Croup in the Child Care Setting
What is croup?
Croup is a very common respiratory problem. It is a swelling of the airway at the voice box (larynx) and windpipe (trachea) usually caused by a virus. The same virus that causes croup can cause other respiratory diseases like bronchitis, bronchiolitis and pneumonia. Croup is characterized by a harsh barking cough that can be scary for children and caregivers.
Who gets it and when?
Croup is most common in children under 3 years of age. Some children get croup as often as they have a respiratory illness. It can occur at any time of the year, but is most common between October and March.
What are the symptoms?
When a child has croup, the airway just below the vocal cords becomes narrow. This makes breathing noisy and difficult. Usually a child with croup has a low fever. Because the voice box contains the vocal cords, the main symptom of croup is a harsh cough that sounds like a seal barking, following a runny nose, cough and hoarseness. Croup usually gets worse at night with a crowing sound while breathing. Croup may last one to seven days. Croup is usually managed by moisturizing the air.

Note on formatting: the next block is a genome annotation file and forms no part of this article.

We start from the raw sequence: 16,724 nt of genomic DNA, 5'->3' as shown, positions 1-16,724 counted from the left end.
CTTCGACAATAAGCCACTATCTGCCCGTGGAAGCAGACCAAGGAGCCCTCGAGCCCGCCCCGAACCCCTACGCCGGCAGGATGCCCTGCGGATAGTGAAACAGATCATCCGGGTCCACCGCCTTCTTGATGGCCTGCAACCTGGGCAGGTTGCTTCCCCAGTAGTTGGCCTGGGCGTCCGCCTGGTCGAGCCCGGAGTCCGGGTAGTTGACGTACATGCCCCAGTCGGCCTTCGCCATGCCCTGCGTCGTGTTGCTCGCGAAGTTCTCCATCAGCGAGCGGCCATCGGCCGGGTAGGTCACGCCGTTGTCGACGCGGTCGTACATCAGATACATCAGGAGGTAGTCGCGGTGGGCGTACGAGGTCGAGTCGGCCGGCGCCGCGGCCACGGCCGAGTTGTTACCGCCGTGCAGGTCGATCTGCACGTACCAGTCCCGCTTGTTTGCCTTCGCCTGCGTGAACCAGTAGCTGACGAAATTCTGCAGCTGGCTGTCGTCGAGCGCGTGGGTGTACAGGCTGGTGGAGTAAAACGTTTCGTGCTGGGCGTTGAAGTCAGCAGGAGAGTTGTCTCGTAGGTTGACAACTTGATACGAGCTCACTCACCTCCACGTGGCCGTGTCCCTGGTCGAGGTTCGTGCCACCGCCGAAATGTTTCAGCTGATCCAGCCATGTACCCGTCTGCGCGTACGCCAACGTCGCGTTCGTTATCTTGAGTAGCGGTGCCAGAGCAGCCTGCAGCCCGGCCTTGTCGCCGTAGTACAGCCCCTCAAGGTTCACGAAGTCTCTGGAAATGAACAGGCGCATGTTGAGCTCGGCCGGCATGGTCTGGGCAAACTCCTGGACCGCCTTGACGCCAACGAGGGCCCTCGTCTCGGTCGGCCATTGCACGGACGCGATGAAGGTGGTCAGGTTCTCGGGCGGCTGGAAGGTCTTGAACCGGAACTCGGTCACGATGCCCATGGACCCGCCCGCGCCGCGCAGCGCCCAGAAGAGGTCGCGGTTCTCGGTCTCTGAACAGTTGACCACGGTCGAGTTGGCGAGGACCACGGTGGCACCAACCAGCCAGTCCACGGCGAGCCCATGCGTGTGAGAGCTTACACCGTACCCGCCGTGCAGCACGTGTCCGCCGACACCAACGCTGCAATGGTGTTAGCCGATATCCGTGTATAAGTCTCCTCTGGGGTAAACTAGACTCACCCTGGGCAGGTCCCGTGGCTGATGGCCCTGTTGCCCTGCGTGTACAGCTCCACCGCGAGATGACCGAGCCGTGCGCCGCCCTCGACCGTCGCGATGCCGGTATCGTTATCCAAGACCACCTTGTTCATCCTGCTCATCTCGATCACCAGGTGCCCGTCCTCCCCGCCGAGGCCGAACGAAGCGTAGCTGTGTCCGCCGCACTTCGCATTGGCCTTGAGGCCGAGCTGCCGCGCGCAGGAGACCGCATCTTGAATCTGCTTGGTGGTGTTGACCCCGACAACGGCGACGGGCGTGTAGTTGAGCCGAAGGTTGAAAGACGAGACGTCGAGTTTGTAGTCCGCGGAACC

How is it spread?
The germs which cause croup are spread from person to person by contact with respiratory secretions (sneezing, coughing, saliva). Croup is about as contagious as the common cold. Children with croup or other respiratory infections should not have frequent contacts with infants less than six months of age.
Should the child stay home?
There is no reason to exclude the child from child care simply because of their harsh cough. However, you can separate the child from other children in the program if (1) a specified cause is identified that requires exclusion, or (2) the child is not well enough to participate in usual activities, or (3) the illness results in a greater need for care than can be provided by the staff without compromising the health and safety of other children.
When should the child be sent home and seen by a health care provider?
A child who rapidly develops a crowing sound when breathing in and out (while at rest) needs to be seen by a health provider. This child may appear very sick, with a high fever, drooling, and a preference for sitting up. These symptoms are due to blocked air passages.
Reprinted with the permission of the California Childcare Health Program.
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